I had a weird experience with this episode as I restarted it early on (after making a choice I didn't mean to), and it erased the final choice from the previous episode.

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Posted by JHJOliver

I've been waiting for the moment that Sarah turned around and saved Clem's life or sacrificed herself or gave us some sort of satisfying story arc. However, when I thought about it a little more I realised that maybe it's just a very accurate portrayal of someone with severe anxiety. If The Walking Dead was less bombastic and lent into forced dramatics a little less I'd think it was incredibly artistic. As it is, it's just plain disappointing.

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Edited by Winsord

"Maybe this is the build to some realization that he's been putting on an act of confidence up to this point, to hide his own insecurities and character failings, but it still comes across like the writers decided he needed to be Nick now."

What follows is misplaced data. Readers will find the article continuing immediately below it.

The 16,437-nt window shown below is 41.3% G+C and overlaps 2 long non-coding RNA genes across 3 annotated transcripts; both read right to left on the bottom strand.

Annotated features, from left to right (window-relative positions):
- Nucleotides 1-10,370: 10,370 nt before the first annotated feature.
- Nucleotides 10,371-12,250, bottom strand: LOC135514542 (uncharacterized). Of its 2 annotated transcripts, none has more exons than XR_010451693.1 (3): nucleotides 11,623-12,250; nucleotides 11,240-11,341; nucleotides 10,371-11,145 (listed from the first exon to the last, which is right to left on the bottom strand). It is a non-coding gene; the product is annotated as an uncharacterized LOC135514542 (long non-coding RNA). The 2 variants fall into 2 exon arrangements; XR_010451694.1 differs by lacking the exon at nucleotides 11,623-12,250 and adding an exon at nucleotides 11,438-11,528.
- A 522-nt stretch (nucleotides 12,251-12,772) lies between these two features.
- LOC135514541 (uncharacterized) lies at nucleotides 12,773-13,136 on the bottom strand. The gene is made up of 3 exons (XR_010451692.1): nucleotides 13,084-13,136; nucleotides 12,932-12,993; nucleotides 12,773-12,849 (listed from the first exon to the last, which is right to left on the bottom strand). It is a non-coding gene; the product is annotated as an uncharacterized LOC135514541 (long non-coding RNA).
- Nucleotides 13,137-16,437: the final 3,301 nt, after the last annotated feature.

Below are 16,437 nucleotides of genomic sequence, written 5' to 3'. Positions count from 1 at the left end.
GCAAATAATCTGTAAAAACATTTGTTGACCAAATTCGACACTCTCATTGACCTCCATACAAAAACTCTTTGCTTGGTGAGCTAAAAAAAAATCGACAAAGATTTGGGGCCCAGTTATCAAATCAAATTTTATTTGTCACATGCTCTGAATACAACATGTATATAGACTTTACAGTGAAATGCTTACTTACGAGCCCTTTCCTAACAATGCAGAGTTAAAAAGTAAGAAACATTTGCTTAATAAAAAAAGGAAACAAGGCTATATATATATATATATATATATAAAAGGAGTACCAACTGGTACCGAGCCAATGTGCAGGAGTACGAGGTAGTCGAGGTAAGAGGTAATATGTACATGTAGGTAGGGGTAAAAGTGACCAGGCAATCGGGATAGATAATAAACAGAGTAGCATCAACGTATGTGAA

I didn't quite feel the same way about this. For me, it just seemed like Luke was such the selfless bastion of the group up to this point, but he finally broke and did something for his own benefit. I do agree with the idea that his confidence has been somewhat of an act, a brave face put on to reassure the rest of the group, but I still don't think he's anything like Nick.

In the last episode I had cut off Sarita's arm, so the dialogue with Kenny made sense. I felt the same frustration right near the end of the episode when Arvo says you stole from him. I also opted to not steal from him, as in the first season I didn't have Lee steal from the station wagon. Technically the two of you still take his weapon in that scene, even if you do give the guns back, but it definitely felt like I got the 'wrong dialogue' for that section. It didn't seem like anyone else in his group understood English, so who did it benefit for him to lie about me stealing from him? It didn't really seem to serve any purpose, and rather just seemed like a lazy way of getting out of having to write separate dialogue for that final situation. The opposing group still could have reaction the same way when Rebecca was shot, but Arvo's dialogue and reasoning really took me out of that last scene.